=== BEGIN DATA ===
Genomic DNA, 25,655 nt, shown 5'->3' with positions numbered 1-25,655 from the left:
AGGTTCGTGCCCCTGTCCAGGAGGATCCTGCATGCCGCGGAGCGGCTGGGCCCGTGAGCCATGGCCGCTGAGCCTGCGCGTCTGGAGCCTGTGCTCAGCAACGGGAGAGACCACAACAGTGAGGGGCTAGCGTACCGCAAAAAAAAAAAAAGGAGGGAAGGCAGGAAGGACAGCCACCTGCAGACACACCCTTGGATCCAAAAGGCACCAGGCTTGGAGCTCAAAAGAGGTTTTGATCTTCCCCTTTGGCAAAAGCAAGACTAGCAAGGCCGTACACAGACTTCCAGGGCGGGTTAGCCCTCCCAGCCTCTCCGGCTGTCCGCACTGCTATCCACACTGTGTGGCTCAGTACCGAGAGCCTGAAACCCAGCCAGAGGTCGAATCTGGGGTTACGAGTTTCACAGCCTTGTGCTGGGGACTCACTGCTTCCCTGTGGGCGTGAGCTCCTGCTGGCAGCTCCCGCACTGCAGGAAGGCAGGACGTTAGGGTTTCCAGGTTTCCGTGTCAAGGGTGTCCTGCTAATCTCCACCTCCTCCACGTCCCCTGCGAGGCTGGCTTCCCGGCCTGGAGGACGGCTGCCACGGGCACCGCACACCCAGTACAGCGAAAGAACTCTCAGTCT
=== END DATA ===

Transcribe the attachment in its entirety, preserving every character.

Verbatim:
Genomic DNA, 25,655 nt, shown 5'->3' with positions numbered 1-25,655 from the left:
AGGTTCGTGCCCCTGTCCAGGAGGATCCTGCATGCCGCGGAGCGGCTGGGCCCGTGAGCCATGGCCGCTGAGCCTGCGCGTCTGGAGCCTGTGCTCAGCAACGGGAGAGACCACAACAGTGAGGGGCTAGCGTACCGCAAAAAAAAAAAAAGGAGGGAAGGCAGGAAGGACAGCCACCTGCAGACACACCCTTGGATCCAAAAGGCACCAGGCTTGGAGCTCAAAAGAGGTTTTGATCTTCCCCTTTGGCAAAAGCAAGACTAGCAAGGCCGTACACAGACTTCCAGGGCGGGTTAGCCCTCCCAGCCTCTCCGGCTGTCCGCACTGCTATCCACACTGTGTGGCTCAGTACCGAGAGCCTGAAACCCAGCCAGAGGTCGAATCTGGGGTTACGAGTTTCACAGCCTTGTGCTGGGGACTCACTGCTTCCCTGTGGGCGTGAGCTCCTGCTGGCAGCTCCCGCACTGCAGGAAGGCAGGACGTTAGGGTTTCCAGGTTTCCGTGTCAAGGGTGTCCTGCTAATCTCCACCTCCTCCACGTCCCCTGCGAGGCTGGCTTCCCGGCCTGGAGGACGGCTGCCACGGGCACCGCACACCCAGTACAGCGAAAGAACTCTCAGTCT